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Hope's recovery

Newsletter: March 2018

Dear web friend

Greetings again, and as Snowy McSnowface and Blowcold McFreezefeatures linger a little, I need your help. No, I don’t need a shovel; but I think I need some space.

And before I go any further, I know every generation does it and I know it’s like the record’s got stuck, and yes, I’m also aware that it might be construed as downbeat when really, these days, a few more episodes of the endlessly uplifting Call the Midwife is all the world needs – but that doesn’t mean that we don’t have to do it too.

And what I speak of is the sense that, wherever I look, our present times are entirely mad. I’ll leave you to join the dots on our political, social, ethical and religious landscape… there are a lot to join; and it can be disheartening. Our hearts can feel entirely dissed by the news… which is why I ask for your help in giving me this space to ponder. Your kind listening will save me.

John Gray, the famously nihilistic philosopher, was asked whether he was optimistic about the future of the world and he said, ‘I’m not optimistic – but I am hopeful.’ He’s not optimistic, because all progress has a shadow side, and all reform, a dark side. So you invent the fantastic car for more convenient travel and in so doing, you create inconvenient pollution and a catalogue of road deaths. Or you have a revolution and overthrow everything that’s crap in society and all you need five years later is another revolution to overthrow all the new crap that has replaced the old.

Humans don’t do progress. It is not in our personalities, and the political game is certainly never the answer – which is why history is not the steady journey towards wholeness and light, but rather, travels in cycles, staggering from one thing to another. Things lost in one generation are found by another as the new truth; but while they proclaim their new truth, there are many old truths they ignore, and so the things they’ve lost need to be found again by the following generation, who in turn proclaim their new truth, and so on and so on.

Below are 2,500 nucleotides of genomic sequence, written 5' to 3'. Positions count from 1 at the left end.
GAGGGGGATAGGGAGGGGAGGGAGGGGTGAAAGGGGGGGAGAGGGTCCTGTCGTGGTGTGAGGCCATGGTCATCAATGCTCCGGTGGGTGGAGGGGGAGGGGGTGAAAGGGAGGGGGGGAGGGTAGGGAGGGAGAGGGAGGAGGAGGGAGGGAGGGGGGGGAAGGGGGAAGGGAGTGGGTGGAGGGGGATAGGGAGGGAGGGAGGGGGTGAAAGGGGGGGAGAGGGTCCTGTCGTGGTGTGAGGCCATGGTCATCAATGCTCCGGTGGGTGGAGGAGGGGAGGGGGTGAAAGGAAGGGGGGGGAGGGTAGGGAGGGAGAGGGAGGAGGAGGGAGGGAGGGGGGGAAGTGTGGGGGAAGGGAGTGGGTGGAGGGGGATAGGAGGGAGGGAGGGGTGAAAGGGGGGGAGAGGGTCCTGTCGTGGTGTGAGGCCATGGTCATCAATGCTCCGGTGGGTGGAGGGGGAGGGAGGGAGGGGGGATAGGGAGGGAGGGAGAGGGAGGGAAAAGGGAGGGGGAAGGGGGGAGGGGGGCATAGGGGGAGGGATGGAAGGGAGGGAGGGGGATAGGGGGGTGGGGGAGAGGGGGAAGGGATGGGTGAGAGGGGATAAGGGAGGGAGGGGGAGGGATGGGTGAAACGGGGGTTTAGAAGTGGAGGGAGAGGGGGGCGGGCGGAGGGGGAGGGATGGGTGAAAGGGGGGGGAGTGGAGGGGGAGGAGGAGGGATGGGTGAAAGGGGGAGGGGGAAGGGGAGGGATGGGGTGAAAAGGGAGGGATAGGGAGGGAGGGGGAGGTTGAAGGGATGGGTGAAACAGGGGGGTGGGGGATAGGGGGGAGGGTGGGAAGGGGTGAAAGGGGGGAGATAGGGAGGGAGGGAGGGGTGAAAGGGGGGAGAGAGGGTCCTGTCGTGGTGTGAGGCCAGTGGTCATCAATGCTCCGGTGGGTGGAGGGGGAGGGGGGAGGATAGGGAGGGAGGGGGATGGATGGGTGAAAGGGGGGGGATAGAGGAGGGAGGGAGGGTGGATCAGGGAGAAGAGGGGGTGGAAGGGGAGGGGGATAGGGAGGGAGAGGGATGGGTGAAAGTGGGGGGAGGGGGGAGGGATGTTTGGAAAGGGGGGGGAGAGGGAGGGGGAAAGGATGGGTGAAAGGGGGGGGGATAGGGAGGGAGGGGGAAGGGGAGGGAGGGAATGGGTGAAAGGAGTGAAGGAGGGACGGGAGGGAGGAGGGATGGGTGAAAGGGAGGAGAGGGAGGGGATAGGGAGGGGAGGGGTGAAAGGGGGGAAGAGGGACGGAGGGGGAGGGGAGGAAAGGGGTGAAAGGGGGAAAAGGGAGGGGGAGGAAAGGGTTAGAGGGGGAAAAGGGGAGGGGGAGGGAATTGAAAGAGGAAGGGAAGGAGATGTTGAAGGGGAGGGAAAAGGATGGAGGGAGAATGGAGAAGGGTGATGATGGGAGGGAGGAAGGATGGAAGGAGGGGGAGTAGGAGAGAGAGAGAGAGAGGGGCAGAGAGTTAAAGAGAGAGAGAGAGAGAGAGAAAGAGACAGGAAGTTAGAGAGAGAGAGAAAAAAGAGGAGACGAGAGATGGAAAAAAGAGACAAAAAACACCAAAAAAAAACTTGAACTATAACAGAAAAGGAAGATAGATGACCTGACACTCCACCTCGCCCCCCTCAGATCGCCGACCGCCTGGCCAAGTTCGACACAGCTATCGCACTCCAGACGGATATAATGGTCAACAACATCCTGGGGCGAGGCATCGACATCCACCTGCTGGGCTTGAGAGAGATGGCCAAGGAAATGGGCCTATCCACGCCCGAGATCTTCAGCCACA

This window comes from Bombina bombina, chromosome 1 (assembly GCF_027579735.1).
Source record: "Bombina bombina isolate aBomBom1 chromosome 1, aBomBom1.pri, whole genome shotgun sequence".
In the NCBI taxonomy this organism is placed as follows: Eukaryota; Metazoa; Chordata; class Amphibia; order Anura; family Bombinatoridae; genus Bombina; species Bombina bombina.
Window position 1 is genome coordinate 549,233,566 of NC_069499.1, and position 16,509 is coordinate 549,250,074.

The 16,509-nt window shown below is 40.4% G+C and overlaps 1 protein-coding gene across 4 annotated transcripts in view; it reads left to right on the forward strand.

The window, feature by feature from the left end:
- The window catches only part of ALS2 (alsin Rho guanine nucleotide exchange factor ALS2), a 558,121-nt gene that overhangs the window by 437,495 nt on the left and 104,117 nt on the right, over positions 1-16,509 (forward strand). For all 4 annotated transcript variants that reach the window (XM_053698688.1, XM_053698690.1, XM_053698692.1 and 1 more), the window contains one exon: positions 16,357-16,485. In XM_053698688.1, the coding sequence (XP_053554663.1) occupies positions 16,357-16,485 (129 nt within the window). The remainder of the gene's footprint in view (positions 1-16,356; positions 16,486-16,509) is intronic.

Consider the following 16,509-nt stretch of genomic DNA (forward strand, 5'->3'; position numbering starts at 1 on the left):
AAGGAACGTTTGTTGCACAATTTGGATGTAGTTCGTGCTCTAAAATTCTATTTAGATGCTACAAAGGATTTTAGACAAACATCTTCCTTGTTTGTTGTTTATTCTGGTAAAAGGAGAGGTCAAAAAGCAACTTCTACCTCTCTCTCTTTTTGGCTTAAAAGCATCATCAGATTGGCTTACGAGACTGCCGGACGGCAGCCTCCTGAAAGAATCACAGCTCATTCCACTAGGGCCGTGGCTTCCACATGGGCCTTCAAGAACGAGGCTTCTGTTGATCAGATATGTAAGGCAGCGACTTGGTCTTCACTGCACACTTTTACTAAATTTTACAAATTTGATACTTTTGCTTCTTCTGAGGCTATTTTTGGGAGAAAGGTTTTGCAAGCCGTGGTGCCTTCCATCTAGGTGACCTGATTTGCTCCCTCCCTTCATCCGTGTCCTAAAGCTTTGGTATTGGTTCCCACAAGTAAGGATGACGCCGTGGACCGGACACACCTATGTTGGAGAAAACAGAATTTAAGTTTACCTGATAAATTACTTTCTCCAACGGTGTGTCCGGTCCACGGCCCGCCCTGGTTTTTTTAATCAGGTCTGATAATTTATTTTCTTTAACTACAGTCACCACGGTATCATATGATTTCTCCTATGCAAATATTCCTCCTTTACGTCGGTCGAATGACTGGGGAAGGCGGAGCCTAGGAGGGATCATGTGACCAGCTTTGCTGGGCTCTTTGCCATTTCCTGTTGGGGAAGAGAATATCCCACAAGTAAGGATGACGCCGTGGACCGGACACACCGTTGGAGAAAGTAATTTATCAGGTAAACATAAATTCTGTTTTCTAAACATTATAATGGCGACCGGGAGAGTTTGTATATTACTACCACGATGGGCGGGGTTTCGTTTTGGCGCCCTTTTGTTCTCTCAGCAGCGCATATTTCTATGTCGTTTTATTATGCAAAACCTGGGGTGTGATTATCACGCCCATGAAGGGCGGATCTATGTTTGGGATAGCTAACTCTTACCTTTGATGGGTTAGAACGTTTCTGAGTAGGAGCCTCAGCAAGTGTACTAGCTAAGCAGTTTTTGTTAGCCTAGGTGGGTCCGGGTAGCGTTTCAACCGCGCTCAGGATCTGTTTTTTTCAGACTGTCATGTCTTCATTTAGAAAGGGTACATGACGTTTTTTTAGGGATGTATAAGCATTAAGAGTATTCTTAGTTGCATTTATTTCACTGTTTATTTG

If history was a journey towards the light, Trump would not have followed Obama, Putin would not have emerged from the Gorbachev era, and no parent would now be damaging their children.

So I agree with John Gray: optimism is not an appropriate word for this unfolding of events. It’s a poor description of a repeated cycle of truths gained and truths forgotten. Yet – and you may be wondering the same – somehow this nihilist is hopeful! I don’t know why Gray is hopeful, because he believes everything – morality, freedom, selfhood, justice, God, humanism – is delusion. His hope, perhaps, lies in us seeing that this is so – I have heard him say this. Yet humans, in his picture, are no different from mould slime, so really, what value in such sight?

I too am hopeful, perhaps ridiculously so – but then I don’t equate humans with mould slime. I don’t find humans to be particularly healthy (I don’t find myself to be particularly healthy), but I know there is health in us. I know there is extraordinary health in everyone, often untapped, often savagely buried, but there – moments of nobility that echo down the centuries, moments of kindness, insight, gratitude, honesty, being, courage and awe which sing more beautifully than any choir.

The good life gathers itself around such moments, and history is littered with them, strewn with remarkable moments; I’ve even seen them myself, on a cloudy Tuesday in February. So how can I not be hopeful, despite the heavy blanket the news can sometimes throw over hope’s fire?

Things pass, good and bad; but the moments keep coming, rising like a phoenix within. You’ll have one today, perhaps more. And that is enough hope for now.

So thank you for allowing me this space (he says rather presumptuously, as if anyone is still reading). You don’t need to agree, of course, that is not my interest; but sometimes I need to find a way to carry on amid the news madness, and when so many of the supposedly ‘hopeful’ things on offer appear shallow and foolish, and I begin to echo the writer of Ecclesiastes: ‘Vanity of vanities, all is vanity!’

But – deep breath – it isn’t; all is not vanity, for these moments keep whispering hope.

In the meantime, my wedding day in February was the wettest in the history of the universe, but wonderfully happy, and ‘The Shepherds’ Farewell’ (about the Christ-child, but composed by the atheist Berlioz) played beautifully during the signing of the register. If you’d like to hear what we heard…

For a fuller record of the event, warts and all, go here: ‘My big fat registry office wedding’...

Enough. I wish good moments for you, and hope’s gracious visitation, as the daffodils wait to be freed from Snowy McSnowface and Blowcold McFreezefeatures.

With the best of wishes


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